Richard Florida is a co-founder and editor at large of CityLab and a senior editor at The Atlantic. He is a university professor in the University of Toronto’s School of Cities and Rotman School of Management, and a distinguished fellow at New York University’s Schack Institute of Real Estate.
The clustering of artists at First Friday events highlights how affordability usually constrains small-scale art to less-prominent spaces.
In cities across the country, galleries and museums in creative districts open their doors on the first Friday of each month for walks that fuse art and urbanism. These strolls are a natural fit because art venues tend to cluster in specific areas to feed off one another—examples range from the Wynwood Arts District in Miami to New York’s Midtown and the Noho Arts District in Los Angeles to Atlanta’s Midtown. But to what extent do the arts and walkability really go together?
A new study by Elizabeth Mack, Emily Talen, and Julia Koschinsky, published in Economic Development Quarterly, takes a close look. The big takeaway: It’s larger art galleries and art-related businesses that cluster in denser, walkable neighborhoods close to the urban core that we trek through on First Fridays. Smaller arts businesses and organizations tend to locate in less-pricey, less-walkable, and less-central neighborhoods.
The study identifies these two kinds of arts establishments using 2010 data from Esri on larger-scale arts businesses and organizations listed as National Arts Index locations and small-scale arts businesses that occupy less than 2,500 square feet, bring in less than $250,000 in sales, and have fewer than five employees. The authors acknowledge there are many independent artistic activities missing from this data, such as work done in a home studio, live-work space, park, community center, or any other type of space that is not an explicit museum or storefront.
Check out this map of the source data from Esri and Infogroup, where blue dots represent the large-scale arts businesses and red dots represent small-scale businesses. It’s important to note that the data for the study comes from 2010, while the Esri maps of this information have since been updated to February 2016.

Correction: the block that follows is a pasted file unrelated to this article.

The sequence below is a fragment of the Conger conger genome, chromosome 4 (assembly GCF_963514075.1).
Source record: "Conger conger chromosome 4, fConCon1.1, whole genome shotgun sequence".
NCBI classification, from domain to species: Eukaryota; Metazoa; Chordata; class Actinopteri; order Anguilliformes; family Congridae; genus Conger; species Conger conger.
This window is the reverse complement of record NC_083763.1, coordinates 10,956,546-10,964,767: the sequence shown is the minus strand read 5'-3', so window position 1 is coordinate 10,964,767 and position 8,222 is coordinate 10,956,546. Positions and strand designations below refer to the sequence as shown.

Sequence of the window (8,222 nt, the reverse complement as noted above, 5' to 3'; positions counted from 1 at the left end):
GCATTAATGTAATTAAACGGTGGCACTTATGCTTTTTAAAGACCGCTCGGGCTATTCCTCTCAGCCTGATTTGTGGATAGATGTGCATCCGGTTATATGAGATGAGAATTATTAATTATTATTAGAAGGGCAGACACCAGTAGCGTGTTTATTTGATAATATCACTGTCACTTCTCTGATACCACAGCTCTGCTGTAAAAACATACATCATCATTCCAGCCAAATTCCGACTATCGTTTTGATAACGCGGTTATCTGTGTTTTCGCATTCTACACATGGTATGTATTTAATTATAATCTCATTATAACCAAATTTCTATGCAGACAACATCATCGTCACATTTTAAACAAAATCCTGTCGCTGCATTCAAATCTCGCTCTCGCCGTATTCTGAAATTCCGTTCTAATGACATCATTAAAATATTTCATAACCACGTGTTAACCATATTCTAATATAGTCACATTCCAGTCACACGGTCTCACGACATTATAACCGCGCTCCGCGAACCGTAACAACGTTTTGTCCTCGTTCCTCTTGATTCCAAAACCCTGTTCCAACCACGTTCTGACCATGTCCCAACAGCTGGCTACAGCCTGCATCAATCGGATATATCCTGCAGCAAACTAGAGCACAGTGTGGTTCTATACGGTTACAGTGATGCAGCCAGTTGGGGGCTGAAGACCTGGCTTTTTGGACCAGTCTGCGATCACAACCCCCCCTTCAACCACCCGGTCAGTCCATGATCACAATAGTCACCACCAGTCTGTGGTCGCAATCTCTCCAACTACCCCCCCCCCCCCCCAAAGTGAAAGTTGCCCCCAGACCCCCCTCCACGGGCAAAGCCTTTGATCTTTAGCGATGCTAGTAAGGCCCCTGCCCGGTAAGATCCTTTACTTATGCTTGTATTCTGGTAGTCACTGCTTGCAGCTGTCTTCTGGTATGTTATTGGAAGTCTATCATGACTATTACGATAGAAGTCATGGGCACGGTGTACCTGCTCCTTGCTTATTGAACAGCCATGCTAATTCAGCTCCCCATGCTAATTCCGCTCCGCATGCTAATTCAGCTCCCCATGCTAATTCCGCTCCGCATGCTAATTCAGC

To get at the issue of walkability, the study compiled the Walk Score for the locations of these two types of arts organizations across all 359 metros made up of more than 170,000 “block groups” identified by the U.S. Census. Those groups contain between 600 to 3000 people, giving us a closer view than a typical Census tract.
The authors then took a deeper dive into the location of arts establishments across 20 metropolitan areas in well-known arts centers like New York and Los Angeles and lesser-known but established centers such as Atlanta and Houston. In total, these 20 areas contain about 40 percent of the arts establishments tracked in the study.
The study uses regression models to ferret out the effects of walkability on the location of these two types of arts establishments, controlling for a wide range of factors based on demographics, housing, schools, density, land use, and other neighborhood characteristics.
The big finding is that smaller arts establishments are a whopping 51 percent less likely to locate in central, dense, walkable neighborhoods with pricey real estate than in the lower-priced, lower Walk Score neighborhoods that the study uses as a baseline comparison for its location odds-ratio.
According to the study, the cost of property in the high-Walk Score blocks ranged from 46 percent to 226 percent higher than in low-Walk Score blocks, making those more-walkable areas much more expensive to do business in. Interestingly, larger arts establishments were only slightly more likely to locate in these pricey, walkable areas, being 2.3 percent more likely to locate in high-priced, walkable blocks and roughly 6 percent more likely to locate in higher-priced but non-walkable areas out in the suburbs.